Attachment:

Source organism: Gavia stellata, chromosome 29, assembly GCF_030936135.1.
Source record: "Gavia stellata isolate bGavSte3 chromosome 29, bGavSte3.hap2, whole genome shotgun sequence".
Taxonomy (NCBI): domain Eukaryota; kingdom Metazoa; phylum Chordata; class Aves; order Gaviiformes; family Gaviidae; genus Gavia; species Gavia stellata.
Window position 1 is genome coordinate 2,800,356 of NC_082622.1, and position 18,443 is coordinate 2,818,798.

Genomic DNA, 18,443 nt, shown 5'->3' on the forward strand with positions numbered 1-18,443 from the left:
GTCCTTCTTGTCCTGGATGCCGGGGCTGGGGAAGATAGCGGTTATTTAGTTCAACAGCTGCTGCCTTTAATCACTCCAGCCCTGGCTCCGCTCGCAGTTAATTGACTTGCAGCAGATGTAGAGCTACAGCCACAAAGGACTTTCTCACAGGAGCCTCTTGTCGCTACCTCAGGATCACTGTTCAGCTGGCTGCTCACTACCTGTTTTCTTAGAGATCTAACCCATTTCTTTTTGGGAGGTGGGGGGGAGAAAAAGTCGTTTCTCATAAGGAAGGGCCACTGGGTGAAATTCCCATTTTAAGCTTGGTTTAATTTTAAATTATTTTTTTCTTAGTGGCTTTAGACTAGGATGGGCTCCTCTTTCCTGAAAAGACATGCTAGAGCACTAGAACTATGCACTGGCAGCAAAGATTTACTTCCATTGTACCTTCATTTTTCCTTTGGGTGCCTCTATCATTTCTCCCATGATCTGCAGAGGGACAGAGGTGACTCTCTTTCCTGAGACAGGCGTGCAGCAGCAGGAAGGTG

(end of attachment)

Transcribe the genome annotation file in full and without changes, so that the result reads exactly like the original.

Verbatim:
Source organism: Gavia stellata, chromosome 29, assembly GCF_030936135.1.
Source record: "Gavia stellata isolate bGavSte3 chromosome 29, bGavSte3.hap2, whole genome shotgun sequence".
Taxonomy (NCBI): domain Eukaryota; kingdom Metazoa; phylum Chordata; class Aves; order Gaviiformes; family Gaviidae; genus Gavia; species Gavia stellata.
Window position 1 is genome coordinate 2,800,356 of NC_082622.1, and position 18,443 is coordinate 2,818,798.

Genomic DNA, 18,443 nt, shown 5'->3' on the forward strand with positions numbered 1-18,443 from the left:
GTCCTTCTTGTCCTGGATGCCGGGGCTGGGGAAGATAGCGGTTATTTAGTTCAACAGCTGCTGCCTTTAATCACTCCAGCCCTGGCTCCGCTCGCAGTTAATTGACTTGCAGCAGATGTAGAGCTACAGCCACAAAGGACTTTCTCACAGGAGCCTCTTGTCGCTACCTCAGGATCACTGTTCAGCTGGCTGCTCACTACCTGTTTTCTTAGAGATCTAACCCATTTCTTTTTGGGAGGTGGGGGGGAGAAAAAGTCGTTTCTCATAAGGAAGGGCCACTGGGTGAAATTCCCATTTTAAGCTTGGTTTAATTTTAAATTATTTTTTTCTTAGTGGCTTTAGACTAGGATGGGCTCCTCTTTCCTGAAAAGACATGCTAGAGCACTAGAACTATGCACTGGCAGCAAAGATTTACTTCCATTGTACCTTCATTTTTCCTTTGGGTGCCTCTATCATTTCTCCCATGATCTGCAGAGGGACAGAGGTGACTCTCTTTCCTGAGACAGGCGTGCAGCAGCAGGAAGGTG